Tbilisi, Georgia Report of what it's like to live there - 04/10/17
Personal Experiences from Tbilisi, Georgia
1. Was this post your first expatriate experience? If not, what other cities have you lived in as an expat?
2. What is your home city/country? How long is the trip to post from there, with what connections? How easy/difficult is it to travel to this city/country?
Western PA - Approximately 26 hours door-to-door. We fly either through Istanbul or Munich (with an nine hour layover on the return)- flights out of Tbilisi are limited. Also, they often depart/arrive between 3:30 and 5:30 am. It's a rough trip.
3. How long have you lived here?
A year and a half.
4. What brought you to this city (e.g. diplomatic mission, business, NGO, teaching, retirement, etc.)?
Husband is with the US embassy.
Housing, Groceries & Food:
1. What is your housing like? What are typical housing sizes, locations, and commute times for expatriates?
There are three housing areas - Dighomi, Zurgovani, and Vake. We live in an apartment in Vake (we don't have kids or pets). The apartment is sort of a weird layout (most of the Vake apartments are), but it's really nice--three bedrooms, two balconies (we had a phenomenal view for NYE fireworks). We didn't have enough storage space initially, but the embassy asked our landlord to built some large wardrobes in the three rooms.
The embassy community in Vake is pretty spread out, and most of the people here don't have kids. The commute is about 15-20 minutes in the morning and 30-40 minutes in the evening (although it's more like 25 minutes in the summer time). My husband really doesn't like the commute, but we both really love the location. We're able to walk to Vake Park, the grocery store, a ton of fruit/veggie markets, and downtown.
2. How would you describe the availability and cost of groceries and household supplies relative to your home country?
This is a consumables post, so we shipped most of the household stuff that we thought we would need. The local quality (though not actually local) is poor and can be expensive. There are two main groceries stores: Carrefour and Goodwill. There's a Goodwill in Vake, so that's where I typically buy most of my groceries. Because we shipped a lot of canned goods/dry good products, I don't typically buy them, although I think in generally, those types of things are a little more expensive here. Goodwill has a lot of German products that are fine quality, but a little pricey. The milk is all the ultra-hot treated stuff, which I don't mind, but my husband really doesn't like. Goodwill has really good chicken, pork, and trout.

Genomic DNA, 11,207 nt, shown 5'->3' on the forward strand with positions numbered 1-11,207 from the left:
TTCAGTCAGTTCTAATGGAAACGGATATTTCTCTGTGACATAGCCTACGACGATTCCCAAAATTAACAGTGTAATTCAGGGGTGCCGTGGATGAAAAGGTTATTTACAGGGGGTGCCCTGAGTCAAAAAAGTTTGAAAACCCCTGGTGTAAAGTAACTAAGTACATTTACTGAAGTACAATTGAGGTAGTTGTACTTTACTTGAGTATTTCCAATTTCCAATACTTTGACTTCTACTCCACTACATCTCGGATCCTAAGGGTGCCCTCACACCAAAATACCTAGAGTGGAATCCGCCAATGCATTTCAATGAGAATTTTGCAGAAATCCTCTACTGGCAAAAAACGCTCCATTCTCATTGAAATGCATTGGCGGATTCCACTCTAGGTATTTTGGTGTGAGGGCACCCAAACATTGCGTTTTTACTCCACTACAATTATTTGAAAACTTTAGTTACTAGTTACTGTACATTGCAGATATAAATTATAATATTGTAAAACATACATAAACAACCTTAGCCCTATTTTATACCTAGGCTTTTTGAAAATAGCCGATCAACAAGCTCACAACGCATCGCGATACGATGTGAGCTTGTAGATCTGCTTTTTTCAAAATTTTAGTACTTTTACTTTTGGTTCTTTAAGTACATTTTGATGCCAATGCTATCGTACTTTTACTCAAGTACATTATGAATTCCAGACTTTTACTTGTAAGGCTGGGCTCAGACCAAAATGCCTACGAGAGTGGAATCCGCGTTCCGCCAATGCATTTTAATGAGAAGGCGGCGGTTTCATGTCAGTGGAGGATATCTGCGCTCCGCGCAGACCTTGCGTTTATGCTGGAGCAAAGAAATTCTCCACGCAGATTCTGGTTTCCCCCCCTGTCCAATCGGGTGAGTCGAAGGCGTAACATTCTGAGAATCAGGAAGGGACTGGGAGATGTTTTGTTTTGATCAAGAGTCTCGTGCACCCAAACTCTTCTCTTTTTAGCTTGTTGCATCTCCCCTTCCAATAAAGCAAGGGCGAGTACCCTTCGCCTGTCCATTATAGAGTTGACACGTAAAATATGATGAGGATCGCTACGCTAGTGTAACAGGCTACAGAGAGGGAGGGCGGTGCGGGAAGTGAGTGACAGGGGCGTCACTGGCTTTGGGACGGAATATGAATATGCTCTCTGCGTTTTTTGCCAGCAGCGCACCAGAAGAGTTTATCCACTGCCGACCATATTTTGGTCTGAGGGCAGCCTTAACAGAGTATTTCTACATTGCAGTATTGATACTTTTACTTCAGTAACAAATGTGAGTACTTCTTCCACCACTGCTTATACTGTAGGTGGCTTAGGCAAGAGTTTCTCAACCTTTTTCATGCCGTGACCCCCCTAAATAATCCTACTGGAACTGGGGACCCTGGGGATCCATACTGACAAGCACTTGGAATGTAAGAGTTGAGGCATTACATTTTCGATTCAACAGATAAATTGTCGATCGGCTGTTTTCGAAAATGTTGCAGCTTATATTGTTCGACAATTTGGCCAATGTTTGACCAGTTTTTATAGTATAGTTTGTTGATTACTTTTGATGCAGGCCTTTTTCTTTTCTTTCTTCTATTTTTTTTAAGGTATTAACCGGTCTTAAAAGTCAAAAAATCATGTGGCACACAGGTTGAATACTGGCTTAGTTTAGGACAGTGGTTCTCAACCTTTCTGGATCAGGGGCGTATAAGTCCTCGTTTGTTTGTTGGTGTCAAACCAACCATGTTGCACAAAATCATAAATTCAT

There's also a fancy butcher in Tbilisi where we buy all of our beef and sausages. I don't like Georgian cheese, and the grocery store's selection of cheese is very limited (there's one sharp cheddar that I buy every time I see it, and there is sometimes mozzarella cheese, although it's sort of expensive). Georgians have their own yogurt (which is good, but much more watery than Greek yogurt) and cottage cheese (which is NOT good). Very hard to find good coffee locally. Oh also, there are a ton of spices available for way less money than in the US.
One of the best parts of living here are all the fruit and vegetables stands that are all over. We got here in May and had a continual supply of local produce through...November. Strawberries, cherries, nectarines, lettuce, spinach, figs, tangerines, oranges--they're all incredibly cheap and incredibly good. During the winter, there was still a consistent supply of peppers, onions, mushrooms, potatoes, green apples, and pears. There's one spicy pepper that I've found.
I cook comfortably here, but it just takes more time. There are no pre-cut butternut squashes or cans of chicken broth.
3. What household or grocery items do you wish you had shipped to post?
We did a good job with our shipment, if I do say so myself. But I'm glad that I shipped: paper products, garbage bags, personal hygiene things (again, available, but pricey), Clorox wipes, granola bars, snack foods, refried beans and tortilla shells, crackers, beef boullion, mac and cheese. We forgot pizza sauce.
4. What typical restaurants, food delivery services, and/or takeout options are popular among expatriates?
There's an online food delivery service (Food Panda) that's really popular. Georgian food is delicious, but unfortunately, most of the restaurants are really smoky. We eat out way more in the summer, because we can sit outside. Non-smoking restaurants are definitely becoming more popular, thankfully.
There's one good Thai place and one good pizza place. There are some fancy Georgian restaurants that are smoke free. Our favorite place is a hole-in-the-wall shawarma place (that also sells all other Georgian food, depending on who the cook is that day). It's really cheap and everyone is incredibly friendly. You just have to shower as soon as you get home. Georgian wine is really popular and usually really good (the house wine, which you can buy by the liter, is always hit or miss--it's been both the best and the worst wine I've had). There are a couple of new non-smoking bars (!!!) and just a couple weeks ago, a new brewery (!!!!!) opened. Restaurants do tend to come and go.
5. Are there any unusual problems with insects or other infestations in housing?
1. How do you send and receive your letters and package mail? Are local postal facilities adequate?